Going to the end of the story

I’ve been blocked on this since before Christmas. I’ve decided to go ahead a post about the end of the story; hopefully I’ll be able to write more about the middle once I’ve gotten through this.

A few days before Christmas, when I was 12 and he was 14, Stephen came over after dinner, and Mom said we could play in our backyard. My sister came outside with us, and we looked around for something to do. Stephen went to the fence and pulled a vine from it, and started dancing around with it, waving it in the air. My sister and I joined in — Stephen could make even playing with vines fun. As we were dancing around and laughing, not paying attention to what we were doing, the vine Stephen was holding whipped around and hit my sister in the face. She cried out in pain, dropped her vine, and ran to the house.

I was torn. I knew my first priority was to go with my sister, but I wanted to stay and play with Stephen. I knew I had to go in, though. I was afraid we’d get in trouble for pulling off the vines and playing with them, though they were just weeds, not something my Dad had planted.

Finally, I threw down my vine and started after my sister. “Go home, Stephen!” I said, angry that I had to go in.

I got in the house and my sister was fine. We weren’t in trouble for playing with the vines, and all was well.


Christmas Eve morning, very early, the phone rang. My Dad answered and said “Just a minute.” He handed the phone to my mother, who talked briefly, then handed the phone back to him to hang it up.

“What is it?” Dad asked.

A pause.

“Stephen died” Mom said.

“Oh no” my Dad said. “It’s a tragedy.”

“Yes, it is” Mom said.

My sister said “Lisa?”

“I heard” I answered, my throat closing up.

A few minutes later, my Mom came in the room, wearing her robe, her eyes red. “Girls…” she started, sitting on my bed.

“We heard” I said, sitting up and throwing myself into her arms, crying. My sister gone on my bed, hugging her and crying also.

Stephen had been in the hospital. He had wanted to go to school for so long, his parents had finally agreed to let him go for his freshman year in high school. I didn’t know it until then, but he had hemophilia, and had been born with pretty much no immune system, so he caught everything that was going around. He caught chicken pox, and they put him in the hospital immediately. One of the lesions burst in the night, and he had bled to death.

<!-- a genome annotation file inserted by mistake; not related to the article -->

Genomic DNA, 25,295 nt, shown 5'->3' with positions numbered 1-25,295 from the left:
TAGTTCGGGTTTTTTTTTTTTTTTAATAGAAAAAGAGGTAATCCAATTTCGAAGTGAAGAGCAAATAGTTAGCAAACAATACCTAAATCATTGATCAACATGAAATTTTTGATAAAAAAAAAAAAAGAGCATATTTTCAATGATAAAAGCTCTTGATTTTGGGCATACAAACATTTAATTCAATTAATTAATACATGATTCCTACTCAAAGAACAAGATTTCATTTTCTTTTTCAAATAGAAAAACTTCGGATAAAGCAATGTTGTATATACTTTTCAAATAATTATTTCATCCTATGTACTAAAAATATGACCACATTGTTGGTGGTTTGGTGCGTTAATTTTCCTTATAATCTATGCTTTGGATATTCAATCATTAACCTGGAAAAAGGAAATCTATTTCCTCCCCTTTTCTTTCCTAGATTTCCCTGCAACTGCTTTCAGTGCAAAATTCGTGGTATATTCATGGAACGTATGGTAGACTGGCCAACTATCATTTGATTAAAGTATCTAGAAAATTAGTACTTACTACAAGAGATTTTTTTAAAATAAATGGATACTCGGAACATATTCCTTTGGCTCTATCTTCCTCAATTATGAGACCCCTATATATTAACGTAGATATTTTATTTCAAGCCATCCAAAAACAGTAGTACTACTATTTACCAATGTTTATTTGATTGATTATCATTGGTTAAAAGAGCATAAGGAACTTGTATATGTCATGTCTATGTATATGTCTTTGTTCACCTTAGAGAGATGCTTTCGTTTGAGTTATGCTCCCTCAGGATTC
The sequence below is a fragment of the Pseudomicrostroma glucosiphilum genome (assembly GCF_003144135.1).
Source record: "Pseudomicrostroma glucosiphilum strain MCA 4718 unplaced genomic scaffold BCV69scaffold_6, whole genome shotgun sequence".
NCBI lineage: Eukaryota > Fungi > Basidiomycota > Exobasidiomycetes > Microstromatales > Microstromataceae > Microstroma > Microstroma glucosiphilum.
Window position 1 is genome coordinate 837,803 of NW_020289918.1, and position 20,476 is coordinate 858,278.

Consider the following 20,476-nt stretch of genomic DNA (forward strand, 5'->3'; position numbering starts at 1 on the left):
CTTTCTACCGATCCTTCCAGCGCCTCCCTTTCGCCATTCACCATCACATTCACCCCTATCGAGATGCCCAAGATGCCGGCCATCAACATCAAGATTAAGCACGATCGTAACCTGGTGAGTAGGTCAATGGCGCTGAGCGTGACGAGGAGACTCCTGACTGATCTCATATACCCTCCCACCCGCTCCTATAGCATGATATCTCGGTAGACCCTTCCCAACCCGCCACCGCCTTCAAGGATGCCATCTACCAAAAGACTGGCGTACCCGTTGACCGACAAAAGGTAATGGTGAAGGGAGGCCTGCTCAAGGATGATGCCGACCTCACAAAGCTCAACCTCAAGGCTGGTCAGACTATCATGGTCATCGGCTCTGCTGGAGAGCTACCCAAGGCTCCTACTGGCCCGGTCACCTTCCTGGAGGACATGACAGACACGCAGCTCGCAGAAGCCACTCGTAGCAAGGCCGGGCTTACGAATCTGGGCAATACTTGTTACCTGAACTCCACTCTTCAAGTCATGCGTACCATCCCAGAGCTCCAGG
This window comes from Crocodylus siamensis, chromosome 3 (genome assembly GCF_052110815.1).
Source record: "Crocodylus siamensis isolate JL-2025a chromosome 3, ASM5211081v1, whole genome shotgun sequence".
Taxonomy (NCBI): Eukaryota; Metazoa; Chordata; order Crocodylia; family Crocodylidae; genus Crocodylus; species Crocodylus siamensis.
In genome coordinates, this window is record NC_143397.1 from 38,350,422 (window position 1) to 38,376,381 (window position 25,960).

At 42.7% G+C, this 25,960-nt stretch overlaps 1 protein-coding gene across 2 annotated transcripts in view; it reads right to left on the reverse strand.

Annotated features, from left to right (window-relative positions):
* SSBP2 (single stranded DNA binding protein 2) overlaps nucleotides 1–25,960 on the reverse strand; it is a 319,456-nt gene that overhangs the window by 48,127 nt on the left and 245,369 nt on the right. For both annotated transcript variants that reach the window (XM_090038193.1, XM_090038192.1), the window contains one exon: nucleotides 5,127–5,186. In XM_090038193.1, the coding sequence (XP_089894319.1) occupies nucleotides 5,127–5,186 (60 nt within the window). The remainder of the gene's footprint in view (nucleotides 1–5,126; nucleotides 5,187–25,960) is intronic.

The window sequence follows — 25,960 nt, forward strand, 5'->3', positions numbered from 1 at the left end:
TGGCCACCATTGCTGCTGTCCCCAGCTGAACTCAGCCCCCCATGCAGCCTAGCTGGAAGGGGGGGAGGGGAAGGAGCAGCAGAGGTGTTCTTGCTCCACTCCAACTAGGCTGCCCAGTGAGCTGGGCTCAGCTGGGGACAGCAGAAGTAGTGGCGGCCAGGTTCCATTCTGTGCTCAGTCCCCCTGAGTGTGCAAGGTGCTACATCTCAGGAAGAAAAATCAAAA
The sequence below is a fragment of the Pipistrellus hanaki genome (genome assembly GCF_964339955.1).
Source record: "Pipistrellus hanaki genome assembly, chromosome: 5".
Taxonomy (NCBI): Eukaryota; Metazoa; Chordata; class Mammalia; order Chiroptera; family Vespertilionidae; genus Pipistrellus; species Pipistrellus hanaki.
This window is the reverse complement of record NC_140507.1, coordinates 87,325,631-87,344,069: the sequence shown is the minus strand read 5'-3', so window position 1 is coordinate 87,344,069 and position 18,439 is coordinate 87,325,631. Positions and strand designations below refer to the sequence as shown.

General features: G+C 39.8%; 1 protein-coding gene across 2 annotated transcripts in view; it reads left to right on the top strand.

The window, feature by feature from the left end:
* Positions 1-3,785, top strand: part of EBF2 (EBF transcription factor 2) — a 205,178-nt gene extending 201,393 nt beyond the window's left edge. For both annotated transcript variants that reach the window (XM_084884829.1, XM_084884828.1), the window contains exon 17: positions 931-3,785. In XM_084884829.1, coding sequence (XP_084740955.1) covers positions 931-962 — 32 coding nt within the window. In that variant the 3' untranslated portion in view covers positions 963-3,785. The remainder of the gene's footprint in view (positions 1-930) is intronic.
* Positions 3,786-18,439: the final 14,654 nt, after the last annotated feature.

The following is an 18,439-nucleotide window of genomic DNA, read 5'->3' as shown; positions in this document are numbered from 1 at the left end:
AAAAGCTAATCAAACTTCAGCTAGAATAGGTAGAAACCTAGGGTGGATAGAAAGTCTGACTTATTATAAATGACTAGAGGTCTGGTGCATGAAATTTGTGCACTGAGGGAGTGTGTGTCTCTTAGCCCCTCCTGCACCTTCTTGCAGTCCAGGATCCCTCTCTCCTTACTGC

That afternoon, my parents, sister, and I went to his home to see his parents. It was the hardest thing I had done. We walked through the kitchen; there were several people there, but I don’t remember who they were. In the den, the other woman sat on the sofa with a couple of Stephen’s male friends; we didn’t speak to them.

Stephen’s Mom was in his bedroom; his Father sat on the bed in the guest room beside Stephen’s. As we walked into Stephen’s room, Dad walked in to speak to Mr. G. Mrs. G looked up and saw us; my sister and I threw ourselves into her arms, sobbing, as she hugged us and said through tears “He loved you girls so much!” Mom spoke to her briefly, and we went home.

Stephen’s funeral was on Christmas Day, and my parents decided we’d miss the funeral and go to my Grandparents’ house for Christmas as usual. They had to wake me up Christmas morning to open presents from Santa, and once we got to my Grandparents’ home, I went back to sleep; they had to wake me for dinner and for opening gifts. I have no memories of the gifts or anything except for my Father telling my Grandparents “Oh, yes, Mary died” (referring to the wife of a good friend of his). Stephen’s mother was also named Mary, and I said “Mary didn’t die, Stephen did!” My sister explained to me my mistake, and I went back to sleep.

At the next rehearsal with Rainbow Girls, in which I had recently been initiated, several of the girls were whispering. I heard my name and looked up, and one of the girls asked “Lisa, did you know that DeMolay who died?” My throat closed up again. I nodded, then told them “Yes, he was my friend. My best friend.”

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One Response to Going to the end of the story

  1. A. Marina Fournier says:

    This was very sad to read–but you had to live it, and live the aftermath, at a young age. That’s just as sad.

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